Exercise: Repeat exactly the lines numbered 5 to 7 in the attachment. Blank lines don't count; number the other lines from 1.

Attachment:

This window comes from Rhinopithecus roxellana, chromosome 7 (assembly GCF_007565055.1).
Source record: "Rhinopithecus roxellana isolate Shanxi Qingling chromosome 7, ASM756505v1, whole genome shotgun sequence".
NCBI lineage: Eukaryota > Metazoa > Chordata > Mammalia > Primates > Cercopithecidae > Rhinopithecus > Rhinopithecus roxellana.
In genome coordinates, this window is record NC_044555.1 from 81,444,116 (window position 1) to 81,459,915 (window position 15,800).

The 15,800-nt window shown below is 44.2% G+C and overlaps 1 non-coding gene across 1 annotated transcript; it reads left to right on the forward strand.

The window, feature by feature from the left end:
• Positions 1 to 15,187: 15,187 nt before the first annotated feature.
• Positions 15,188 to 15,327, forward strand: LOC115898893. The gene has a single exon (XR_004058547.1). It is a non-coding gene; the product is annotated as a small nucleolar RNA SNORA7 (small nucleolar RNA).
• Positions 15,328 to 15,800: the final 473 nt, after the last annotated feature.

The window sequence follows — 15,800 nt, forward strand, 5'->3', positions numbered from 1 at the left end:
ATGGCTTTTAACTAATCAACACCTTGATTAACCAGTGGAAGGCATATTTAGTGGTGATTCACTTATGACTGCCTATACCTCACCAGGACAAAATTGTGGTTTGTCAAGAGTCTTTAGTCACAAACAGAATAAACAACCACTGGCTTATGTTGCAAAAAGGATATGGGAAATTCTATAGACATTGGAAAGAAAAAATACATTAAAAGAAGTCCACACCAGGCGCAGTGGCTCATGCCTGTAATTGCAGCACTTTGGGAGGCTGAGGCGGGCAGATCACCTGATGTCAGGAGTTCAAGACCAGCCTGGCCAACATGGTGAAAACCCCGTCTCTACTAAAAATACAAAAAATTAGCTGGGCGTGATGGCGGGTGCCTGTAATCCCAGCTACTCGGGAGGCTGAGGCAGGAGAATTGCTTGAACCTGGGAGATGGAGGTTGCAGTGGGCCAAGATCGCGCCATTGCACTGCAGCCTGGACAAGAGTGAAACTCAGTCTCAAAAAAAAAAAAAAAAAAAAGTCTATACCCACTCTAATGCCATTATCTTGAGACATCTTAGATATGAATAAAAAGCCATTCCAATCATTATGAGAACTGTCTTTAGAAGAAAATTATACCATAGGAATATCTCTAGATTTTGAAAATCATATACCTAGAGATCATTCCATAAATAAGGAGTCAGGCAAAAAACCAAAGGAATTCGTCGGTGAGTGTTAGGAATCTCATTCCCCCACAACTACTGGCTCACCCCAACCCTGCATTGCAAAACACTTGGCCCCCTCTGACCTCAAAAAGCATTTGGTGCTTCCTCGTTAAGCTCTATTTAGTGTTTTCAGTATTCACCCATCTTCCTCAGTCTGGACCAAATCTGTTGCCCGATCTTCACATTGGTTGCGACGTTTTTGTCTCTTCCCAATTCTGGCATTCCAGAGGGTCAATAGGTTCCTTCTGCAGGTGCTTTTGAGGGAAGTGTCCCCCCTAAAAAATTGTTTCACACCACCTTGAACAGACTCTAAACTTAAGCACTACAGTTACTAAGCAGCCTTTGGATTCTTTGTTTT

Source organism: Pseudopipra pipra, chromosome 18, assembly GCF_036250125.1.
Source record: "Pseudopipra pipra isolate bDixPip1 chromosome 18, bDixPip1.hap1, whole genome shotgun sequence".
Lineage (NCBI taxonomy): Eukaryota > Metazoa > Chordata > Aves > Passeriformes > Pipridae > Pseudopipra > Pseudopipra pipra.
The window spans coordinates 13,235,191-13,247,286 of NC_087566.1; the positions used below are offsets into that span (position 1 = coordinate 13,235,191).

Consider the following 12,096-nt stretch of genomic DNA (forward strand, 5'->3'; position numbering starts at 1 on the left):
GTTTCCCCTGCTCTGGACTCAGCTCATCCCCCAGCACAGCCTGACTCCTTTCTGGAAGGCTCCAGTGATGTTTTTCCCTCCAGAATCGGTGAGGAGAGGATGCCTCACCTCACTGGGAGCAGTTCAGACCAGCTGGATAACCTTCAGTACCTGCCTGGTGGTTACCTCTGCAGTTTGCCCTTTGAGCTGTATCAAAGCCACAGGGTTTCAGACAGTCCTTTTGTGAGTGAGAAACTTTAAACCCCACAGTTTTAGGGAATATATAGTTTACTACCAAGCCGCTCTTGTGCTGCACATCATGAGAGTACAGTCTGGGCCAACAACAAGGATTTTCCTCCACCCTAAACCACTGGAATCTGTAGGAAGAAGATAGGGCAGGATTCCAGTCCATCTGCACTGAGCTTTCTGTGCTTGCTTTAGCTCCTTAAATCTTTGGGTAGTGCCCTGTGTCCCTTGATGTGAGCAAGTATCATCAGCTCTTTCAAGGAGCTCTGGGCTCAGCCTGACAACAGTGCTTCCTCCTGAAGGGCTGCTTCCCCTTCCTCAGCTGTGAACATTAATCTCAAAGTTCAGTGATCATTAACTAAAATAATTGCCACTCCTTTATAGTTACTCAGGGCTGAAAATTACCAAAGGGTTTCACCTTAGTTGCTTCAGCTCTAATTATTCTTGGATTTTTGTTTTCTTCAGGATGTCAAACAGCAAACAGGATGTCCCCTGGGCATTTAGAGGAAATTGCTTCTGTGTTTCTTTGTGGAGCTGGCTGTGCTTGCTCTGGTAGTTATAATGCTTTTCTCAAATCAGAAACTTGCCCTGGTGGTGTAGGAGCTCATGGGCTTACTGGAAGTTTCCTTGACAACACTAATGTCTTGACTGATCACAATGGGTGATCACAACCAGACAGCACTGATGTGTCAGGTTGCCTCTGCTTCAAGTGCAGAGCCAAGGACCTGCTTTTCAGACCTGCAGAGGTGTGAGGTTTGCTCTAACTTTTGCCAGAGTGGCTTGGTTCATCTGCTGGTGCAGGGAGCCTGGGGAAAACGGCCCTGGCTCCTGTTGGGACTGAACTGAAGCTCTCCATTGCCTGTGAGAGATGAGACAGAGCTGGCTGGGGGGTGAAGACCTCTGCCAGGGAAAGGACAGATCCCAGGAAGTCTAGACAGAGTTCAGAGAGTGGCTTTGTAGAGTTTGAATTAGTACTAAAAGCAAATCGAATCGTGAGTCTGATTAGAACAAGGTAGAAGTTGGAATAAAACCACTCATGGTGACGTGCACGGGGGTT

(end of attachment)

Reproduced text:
The 15,800-nt window shown below is 44.2% G+C and overlaps 1 non-coding gene across 1 annotated transcript; it reads left to right on the forward strand.

The window, feature by feature from the left end:
• Positions 1 to 15,187: 15,187 nt before the first annotated feature.